Like all things in Japan. The rules are there to be obeyed and the Japanese people adhere to the rules. So, small things such as crossing an empty road when there are no cars or cyclists coming should also be adhered to by tourists. Although you really won’t get a ticket or in any real trouble it’s important to adhere to the rules in the country you’re visiting.
Don’t smoke in public places
Although smoking is pretty popular in Japan, smoking in public areas is not acceptable and can be met with a fine of up to $400 USD. Dotted throughout the cities are smoking zones where you can smoke away to your heart’s content. These are designated areas in buildings, within convenience stores, and little shed-like buildings to name a few locations where you can smoke.
Since April 1st, 2020, smoking in the majority of bars and restaurants has been outlawed. There are a few exceptions, but overall you should assume that you can’t smoke anywhere. Cigarettes are widely available, you can even pick them up in vending machines if you have a Taspo card (age identification card).
Don’t go to the tourist traps (Especially Disneyland)
Tokyo like all major cities has a number of tourist traps that should be avoided. Although themed restaurants are pretty abundant in Tokyo they should definitely be avoided. The entertainment is over the top and the food is generally average, so try to avoid them. The place should be cat cafes, robot restaurants, and ninja restaurants all fall under this category. If you enjoy this type of entertainment and paying for the experience then by all means go ahead.
Disneyland Tokyo is a special mention. At InspoTravel we like the odd trip to Disney or Universal, but Tokyo Disney is a rare bred. It is potentially the busiest theme parks and general enclosed area that we’ve ever attended and we attended mid-week. I’m not sure if it’s always that busy, but it scarred me for life and I vowed to myself that day. Never to return to Disneyland Tokyo. We waited 3 hours for Splash mountain. So avoid at all costs.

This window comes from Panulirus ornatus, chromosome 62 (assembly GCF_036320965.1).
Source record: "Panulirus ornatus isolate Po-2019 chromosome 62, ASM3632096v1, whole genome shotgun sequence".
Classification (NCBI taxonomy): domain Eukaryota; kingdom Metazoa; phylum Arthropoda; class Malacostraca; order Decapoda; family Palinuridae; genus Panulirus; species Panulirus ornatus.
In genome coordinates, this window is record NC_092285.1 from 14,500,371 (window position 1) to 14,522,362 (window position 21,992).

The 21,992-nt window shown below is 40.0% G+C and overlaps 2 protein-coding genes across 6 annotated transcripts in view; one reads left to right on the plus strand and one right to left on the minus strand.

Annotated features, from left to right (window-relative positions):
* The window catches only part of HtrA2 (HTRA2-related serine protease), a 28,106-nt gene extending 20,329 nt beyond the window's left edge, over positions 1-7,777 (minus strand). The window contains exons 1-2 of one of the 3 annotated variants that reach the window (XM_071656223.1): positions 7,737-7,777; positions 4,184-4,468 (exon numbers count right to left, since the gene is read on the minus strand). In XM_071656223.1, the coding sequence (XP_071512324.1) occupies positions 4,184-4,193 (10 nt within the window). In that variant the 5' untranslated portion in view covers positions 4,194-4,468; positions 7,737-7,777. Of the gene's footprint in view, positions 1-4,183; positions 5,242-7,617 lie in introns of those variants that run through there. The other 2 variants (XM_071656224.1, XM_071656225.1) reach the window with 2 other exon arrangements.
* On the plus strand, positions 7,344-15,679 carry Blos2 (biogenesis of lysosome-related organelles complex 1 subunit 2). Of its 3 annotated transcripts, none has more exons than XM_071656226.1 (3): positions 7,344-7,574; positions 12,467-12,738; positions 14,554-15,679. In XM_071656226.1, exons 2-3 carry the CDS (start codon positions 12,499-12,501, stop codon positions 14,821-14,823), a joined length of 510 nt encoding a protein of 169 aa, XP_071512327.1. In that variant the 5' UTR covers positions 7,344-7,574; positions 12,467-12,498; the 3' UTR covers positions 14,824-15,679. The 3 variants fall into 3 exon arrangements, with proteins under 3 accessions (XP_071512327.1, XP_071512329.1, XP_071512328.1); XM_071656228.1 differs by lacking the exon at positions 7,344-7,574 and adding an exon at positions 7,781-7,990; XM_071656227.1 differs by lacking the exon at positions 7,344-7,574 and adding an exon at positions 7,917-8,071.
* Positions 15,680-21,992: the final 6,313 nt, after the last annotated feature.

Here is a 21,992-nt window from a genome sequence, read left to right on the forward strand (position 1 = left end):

The final tourist trap that we suggest you avoid is the Tokyo Tower. Again when we visited it was very busy, but that’s not our main gripe with Tokyo Tower. Don’t get me wrong, Tokyo Tower is an iconic piece of the Tokyo skyline, but like all towers and buildings that literally tower over all of the other buildings, it’s best to observe the skyline from a mid-sized building so you can include the impressive piece of engineering in your view.
Don’t take a phone call while on a train
The Japanese train system is widely known as one of the best in the world. It’s efficient, clean and far reaching. It’s extremely easy for tourists to use the local city trains as well as the famous bullet trains that link the major cities.
When you are utilizing this fantastic service is important to adhere to the local etiquette of how to behave on a train. Taking a phone call on a train is considered impolite, although you probably won’t get called out by the local, you will definitely get some looks of disgust from the locals. Nobody wants to be that obnoxious tourist, so try and wait until you’re off the train to take your phone call.
Avoid public displays of affections and general physical contact
This is a funny one and may seem quite odd to westerners visiting the country, but public displays of affection are not really commonplace in Japan. It’s best to avoid these types of contact.
It’s an overall interesting topic because physical contact in general is not really commonplace. For instance, shaking hands is not a practice. Bowing is how you greet other people and you should only shake someone else’s hand or hug someone else if they initiate the contact. Tokyo Odaiba Oedo Onsen Monogatari is one of the most popular large Onsens in Tokyo.